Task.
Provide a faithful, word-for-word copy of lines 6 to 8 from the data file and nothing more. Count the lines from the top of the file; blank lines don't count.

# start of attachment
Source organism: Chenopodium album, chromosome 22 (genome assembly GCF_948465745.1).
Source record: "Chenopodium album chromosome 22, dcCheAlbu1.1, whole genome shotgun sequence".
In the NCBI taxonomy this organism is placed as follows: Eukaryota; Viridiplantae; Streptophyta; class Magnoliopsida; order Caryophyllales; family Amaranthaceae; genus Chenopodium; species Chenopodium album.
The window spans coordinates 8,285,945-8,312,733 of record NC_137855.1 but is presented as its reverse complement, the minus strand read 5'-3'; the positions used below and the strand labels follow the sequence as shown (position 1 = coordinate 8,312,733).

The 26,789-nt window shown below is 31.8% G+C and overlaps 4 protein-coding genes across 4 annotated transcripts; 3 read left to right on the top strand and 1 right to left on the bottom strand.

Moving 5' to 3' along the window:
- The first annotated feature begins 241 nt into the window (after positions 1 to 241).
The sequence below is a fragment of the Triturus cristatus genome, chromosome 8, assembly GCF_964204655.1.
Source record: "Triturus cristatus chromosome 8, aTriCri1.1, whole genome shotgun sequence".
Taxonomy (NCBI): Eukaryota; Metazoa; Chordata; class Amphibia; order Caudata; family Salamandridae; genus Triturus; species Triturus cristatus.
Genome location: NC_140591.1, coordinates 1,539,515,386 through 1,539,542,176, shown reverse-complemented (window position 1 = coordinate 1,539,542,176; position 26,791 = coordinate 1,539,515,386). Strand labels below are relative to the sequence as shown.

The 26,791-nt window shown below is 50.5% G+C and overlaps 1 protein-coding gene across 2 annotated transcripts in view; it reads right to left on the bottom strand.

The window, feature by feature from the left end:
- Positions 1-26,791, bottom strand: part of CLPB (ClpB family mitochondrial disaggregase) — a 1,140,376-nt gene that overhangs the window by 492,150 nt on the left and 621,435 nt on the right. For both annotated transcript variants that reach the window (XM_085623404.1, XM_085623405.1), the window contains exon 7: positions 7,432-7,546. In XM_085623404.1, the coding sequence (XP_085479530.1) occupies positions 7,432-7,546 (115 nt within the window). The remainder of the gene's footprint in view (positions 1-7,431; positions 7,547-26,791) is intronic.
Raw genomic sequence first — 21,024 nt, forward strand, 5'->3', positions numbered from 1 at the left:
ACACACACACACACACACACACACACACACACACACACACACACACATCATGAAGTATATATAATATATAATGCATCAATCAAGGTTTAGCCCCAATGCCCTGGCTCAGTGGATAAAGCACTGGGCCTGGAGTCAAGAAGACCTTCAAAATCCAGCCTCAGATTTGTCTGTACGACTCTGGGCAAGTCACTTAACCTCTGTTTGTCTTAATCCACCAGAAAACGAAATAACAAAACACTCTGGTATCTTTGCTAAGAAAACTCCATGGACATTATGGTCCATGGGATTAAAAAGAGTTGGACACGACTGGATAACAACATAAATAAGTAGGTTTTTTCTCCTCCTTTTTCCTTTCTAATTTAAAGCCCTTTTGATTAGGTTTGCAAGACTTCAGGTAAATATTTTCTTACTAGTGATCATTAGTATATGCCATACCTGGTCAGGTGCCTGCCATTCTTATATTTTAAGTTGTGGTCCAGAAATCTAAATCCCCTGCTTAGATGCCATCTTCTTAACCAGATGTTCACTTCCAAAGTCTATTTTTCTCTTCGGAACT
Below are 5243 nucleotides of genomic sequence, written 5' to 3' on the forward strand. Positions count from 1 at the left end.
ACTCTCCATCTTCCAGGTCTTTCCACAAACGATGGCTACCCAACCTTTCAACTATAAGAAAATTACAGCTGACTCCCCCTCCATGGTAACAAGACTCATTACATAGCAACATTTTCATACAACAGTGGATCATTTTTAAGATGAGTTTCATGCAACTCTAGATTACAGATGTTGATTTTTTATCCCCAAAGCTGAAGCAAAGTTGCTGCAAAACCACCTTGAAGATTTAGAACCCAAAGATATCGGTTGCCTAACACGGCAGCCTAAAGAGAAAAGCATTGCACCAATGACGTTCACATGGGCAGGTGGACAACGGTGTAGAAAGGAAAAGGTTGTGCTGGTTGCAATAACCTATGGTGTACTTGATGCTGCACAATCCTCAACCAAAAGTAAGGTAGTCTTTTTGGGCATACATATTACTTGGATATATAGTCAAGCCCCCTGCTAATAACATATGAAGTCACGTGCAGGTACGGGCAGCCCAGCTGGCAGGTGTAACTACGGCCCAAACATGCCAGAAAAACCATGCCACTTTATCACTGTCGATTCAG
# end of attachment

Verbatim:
Moving 5' to 3' along the window:
- The first annotated feature begins 241 nt into the window (after positions 1 to 241).
The sequence below is a fragment of the Triturus cristatus genome, chromosome 8, assembly GCF_964204655.1.